Apparently an advocate of torture as practiced by agents of the US government. I will not go into a detailed review / analysis of his post – I would have not much new to add since earlier today. I will only comment on one line, his last line in the essay:
If we cannot see beyond the moment today, we will pay dearly tomorrow and in many more tomorrows.
To see beyond the moment requires some principle, something to believe in, future orientation, a set of values for guidance, culture.
Sowell knows well the value of culture. He can see beyond the moment when it comes to the various welfare and dependency programs of the US government. He can see what these do to the culture.
From Nuclear Deterrence, Morality and Realism, by John Finnis, Joseph M. Boyle, Jr., and Germain Grisez:
For even if one has a serious moral responsibility, one can be morally barred from using the only available means to fulfill it…. If one finds oneself in circumstances such that there is no moral way to discharge one’s positive duties, then one should not discharge them.
Even accepting Sowell’s far-fetched hypothetical – of which I am completely certain does not describe the situation of even one of the tortured detainees – the methods applied will both be shaped by and shape the culture.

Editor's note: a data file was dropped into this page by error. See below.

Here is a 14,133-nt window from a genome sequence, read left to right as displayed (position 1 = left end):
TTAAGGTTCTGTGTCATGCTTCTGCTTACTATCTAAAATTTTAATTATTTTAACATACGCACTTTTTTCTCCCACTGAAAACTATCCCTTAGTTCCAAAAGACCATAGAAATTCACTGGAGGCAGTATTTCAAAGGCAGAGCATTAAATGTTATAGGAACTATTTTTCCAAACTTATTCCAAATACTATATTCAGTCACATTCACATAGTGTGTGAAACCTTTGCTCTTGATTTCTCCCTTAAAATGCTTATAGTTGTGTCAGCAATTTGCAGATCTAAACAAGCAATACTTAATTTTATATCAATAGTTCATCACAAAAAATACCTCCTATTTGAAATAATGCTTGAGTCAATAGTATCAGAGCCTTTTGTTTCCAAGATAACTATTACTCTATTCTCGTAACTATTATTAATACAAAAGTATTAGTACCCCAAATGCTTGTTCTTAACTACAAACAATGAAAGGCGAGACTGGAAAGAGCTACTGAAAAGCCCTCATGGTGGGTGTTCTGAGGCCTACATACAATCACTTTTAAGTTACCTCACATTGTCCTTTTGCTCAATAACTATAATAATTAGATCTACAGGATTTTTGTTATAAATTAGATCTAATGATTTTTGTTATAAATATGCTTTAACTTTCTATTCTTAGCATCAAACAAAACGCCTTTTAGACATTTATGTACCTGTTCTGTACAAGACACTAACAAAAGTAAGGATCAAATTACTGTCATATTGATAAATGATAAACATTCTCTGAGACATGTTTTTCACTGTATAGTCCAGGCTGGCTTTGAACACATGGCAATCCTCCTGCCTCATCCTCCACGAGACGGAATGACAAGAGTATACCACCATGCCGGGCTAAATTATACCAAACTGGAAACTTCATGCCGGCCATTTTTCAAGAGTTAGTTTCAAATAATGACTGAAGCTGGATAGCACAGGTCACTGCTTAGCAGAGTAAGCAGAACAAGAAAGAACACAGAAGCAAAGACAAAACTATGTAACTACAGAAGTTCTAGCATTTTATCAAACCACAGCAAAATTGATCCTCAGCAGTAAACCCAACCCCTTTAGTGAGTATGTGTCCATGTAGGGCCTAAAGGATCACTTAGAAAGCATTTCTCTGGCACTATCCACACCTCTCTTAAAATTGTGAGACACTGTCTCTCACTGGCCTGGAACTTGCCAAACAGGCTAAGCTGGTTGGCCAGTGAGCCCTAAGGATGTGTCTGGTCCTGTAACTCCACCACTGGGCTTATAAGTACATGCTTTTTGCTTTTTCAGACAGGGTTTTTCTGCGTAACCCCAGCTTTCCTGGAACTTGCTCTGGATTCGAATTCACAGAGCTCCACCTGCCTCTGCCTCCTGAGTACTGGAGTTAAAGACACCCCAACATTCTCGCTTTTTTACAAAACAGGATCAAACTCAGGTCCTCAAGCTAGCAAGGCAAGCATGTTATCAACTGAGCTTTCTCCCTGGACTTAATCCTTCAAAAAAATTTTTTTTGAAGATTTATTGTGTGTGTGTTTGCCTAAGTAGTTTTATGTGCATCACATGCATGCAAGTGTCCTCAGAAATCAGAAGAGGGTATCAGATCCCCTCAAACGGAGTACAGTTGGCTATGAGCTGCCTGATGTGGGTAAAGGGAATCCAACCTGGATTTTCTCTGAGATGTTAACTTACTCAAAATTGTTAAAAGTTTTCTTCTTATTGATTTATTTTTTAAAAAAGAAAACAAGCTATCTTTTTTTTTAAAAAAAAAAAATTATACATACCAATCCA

Ideas have consequences; values have consequences; an accepted culture has consequences. A culture of constantly degrading, dehumanizing, and otherwise devaluing human life is a culture not long to survive. When something is not valued, there will be less demand for it, and the market will ensure that less is therefore produced. Simple economics.
Torture is just the latest discussion topic that demonstrates that this is the culture of today’s West. Valuing human life is not demanded; therefore, as time passes (beyond the moment), the market will ensure that this is reflected in all aspects of relationships.
This is Sowell’s shortsightedness; inexcusable for someone so well-versed in both economics and the social sciences.
(HT Laurence Vance)